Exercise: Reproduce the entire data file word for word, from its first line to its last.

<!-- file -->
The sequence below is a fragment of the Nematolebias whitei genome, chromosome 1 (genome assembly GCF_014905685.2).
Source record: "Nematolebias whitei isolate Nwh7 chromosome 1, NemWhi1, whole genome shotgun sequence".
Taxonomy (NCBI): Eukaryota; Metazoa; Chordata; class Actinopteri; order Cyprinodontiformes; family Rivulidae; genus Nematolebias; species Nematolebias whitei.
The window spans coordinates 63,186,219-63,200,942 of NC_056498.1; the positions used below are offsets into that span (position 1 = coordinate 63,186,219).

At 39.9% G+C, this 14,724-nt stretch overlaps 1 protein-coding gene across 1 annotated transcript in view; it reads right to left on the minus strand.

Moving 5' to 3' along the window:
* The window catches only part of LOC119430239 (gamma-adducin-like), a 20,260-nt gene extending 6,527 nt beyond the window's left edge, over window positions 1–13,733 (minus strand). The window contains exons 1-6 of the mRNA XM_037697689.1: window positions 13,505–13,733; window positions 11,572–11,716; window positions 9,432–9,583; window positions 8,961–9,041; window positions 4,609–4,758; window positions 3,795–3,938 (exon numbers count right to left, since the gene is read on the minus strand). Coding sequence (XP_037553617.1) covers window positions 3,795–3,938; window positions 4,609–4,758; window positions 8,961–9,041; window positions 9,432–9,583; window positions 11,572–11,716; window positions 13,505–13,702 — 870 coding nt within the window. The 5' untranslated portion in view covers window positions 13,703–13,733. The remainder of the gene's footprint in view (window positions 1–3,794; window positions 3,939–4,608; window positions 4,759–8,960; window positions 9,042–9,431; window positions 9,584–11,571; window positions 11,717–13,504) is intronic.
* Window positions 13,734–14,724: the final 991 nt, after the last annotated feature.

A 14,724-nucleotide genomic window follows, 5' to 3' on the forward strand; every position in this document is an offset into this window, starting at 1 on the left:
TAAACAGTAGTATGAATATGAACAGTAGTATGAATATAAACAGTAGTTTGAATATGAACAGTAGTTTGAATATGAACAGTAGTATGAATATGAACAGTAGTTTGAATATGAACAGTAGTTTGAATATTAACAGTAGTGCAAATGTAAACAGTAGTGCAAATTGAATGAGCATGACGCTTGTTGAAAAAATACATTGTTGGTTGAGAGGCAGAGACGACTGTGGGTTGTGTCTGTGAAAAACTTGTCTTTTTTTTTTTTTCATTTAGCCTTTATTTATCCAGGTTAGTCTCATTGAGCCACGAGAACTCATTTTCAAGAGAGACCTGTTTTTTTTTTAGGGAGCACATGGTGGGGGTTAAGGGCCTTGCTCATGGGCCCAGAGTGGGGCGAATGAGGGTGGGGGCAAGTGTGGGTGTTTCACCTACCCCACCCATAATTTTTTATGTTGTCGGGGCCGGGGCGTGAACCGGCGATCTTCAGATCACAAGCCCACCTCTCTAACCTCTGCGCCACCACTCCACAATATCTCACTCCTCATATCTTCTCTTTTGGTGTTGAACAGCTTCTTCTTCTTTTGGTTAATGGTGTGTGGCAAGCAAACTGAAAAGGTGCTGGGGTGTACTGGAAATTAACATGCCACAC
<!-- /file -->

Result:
The sequence below is a fragment of the Nematolebias whitei genome, chromosome 1 (genome assembly GCF_014905685.2).
Source record: "Nematolebias whitei isolate Nwh7 chromosome 1, NemWhi1, whole genome shotgun sequence".
Taxonomy (NCBI): Eukaryota; Metazoa; Chordata; class Actinopteri; order Cyprinodontiformes; family Rivulidae; genus Nematolebias; species Nematolebias whitei.
The window spans coordinates 63,186,219-63,200,942 of NC_056498.1; the positions used below are offsets into that span (position 1 = coordinate 63,186,219).

At 39.9% G+C, this 14,724-nt stretch overlaps 1 protein-coding gene across 1 annotated transcript in view; it reads right to left on the minus strand.

Moving 5' to 3' along the window:
* The window catches only part of LOC119430239 (gamma-adducin-like), a 20,260-nt gene extending 6,527 nt beyond the window's left edge, over window positions 1–13,733 (minus strand). The window contains exons 1-6 of the mRNA XM_037697689.1: window positions 13,505–13,733; window positions 11,572–11,716; window positions 9,432–9,583; window positions 8,961–9,041; window positions 4,609–4,758; window positions 3,795–3,938 (exon numbers count right to left, since the gene is read on the minus strand). Coding sequence (XP_037553617.1) covers window positions 3,795–3,938; window positions 4,609–4,758; window positions 8,961–9,041; window positions 9,432–9,583; window positions 11,572–11,716; window positions 13,505–13,702 — 870 coding nt within the window. The 5' untranslated portion in view covers window positions 13,703–13,733. The remainder of the gene's footprint in view (window positions 1–3,794; window positions 3,939–4,608; window positions 4,759–8,960; window positions 9,042–9,431; window positions 9,584–11,571; window positions 11,717–13,504) is intronic.
* Window positions 13,734–14,724: the final 991 nt, after the last annotated feature.

A 14,724-nucleotide genomic window follows, 5' to 3' on the forward strand; every position in this document is an offset into this window, starting at 1 on the left:
TAAACAGTAGTATGAATATGAACAGTAGTATGAATATAAACAGTAGTTTGAATATGAACAGTAGTTTGAATATGAACAGTAGTATGAATATGAACAGTAGTTTGAATATGAACAGTAGTTTGAATATTAACAGTAGTGCAAATGTAAACAGTAGTGCAAATTGAATGAGCATGACGCTTGTTGAAAAAATACATTGTTGGTTGAGAGGCAGAGACGACTGTGGGTTGTGTCTGTGAAAAACTTGTCTTTTTTTTTTTTTCATTTAGCCTTTATTTATCCAGGTTAGTCTCATTGAGCCACGAGAACTCATTTTCAAGAGAGACCTGTTTTTTTTTTAGGGAGCACATGGTGGGGGTTAAGGGCCTTGCTCATGGGCCCAGAGTGGGGCGAATGAGGGTGGGGGCAAGTGTGGGTGTTTCACCTACCCCACCCATAATTTTTTATGTTGTCGGGGCCGGGGCGTGAACCGGCGATCTTCAGATCACAAGCCCACCTCTCTAACCTCTGCGCCACCACTCCACAATATCTCACTCCTCATATCTTCTCTTTTGGTGTTGAACAGCTTCTTCTTCTTTTGGTTAATGGTGTGTGGCAAGCAAACTGAAAAGGTGCTGGGGTGTACTGGAAATTAACATGCCACAC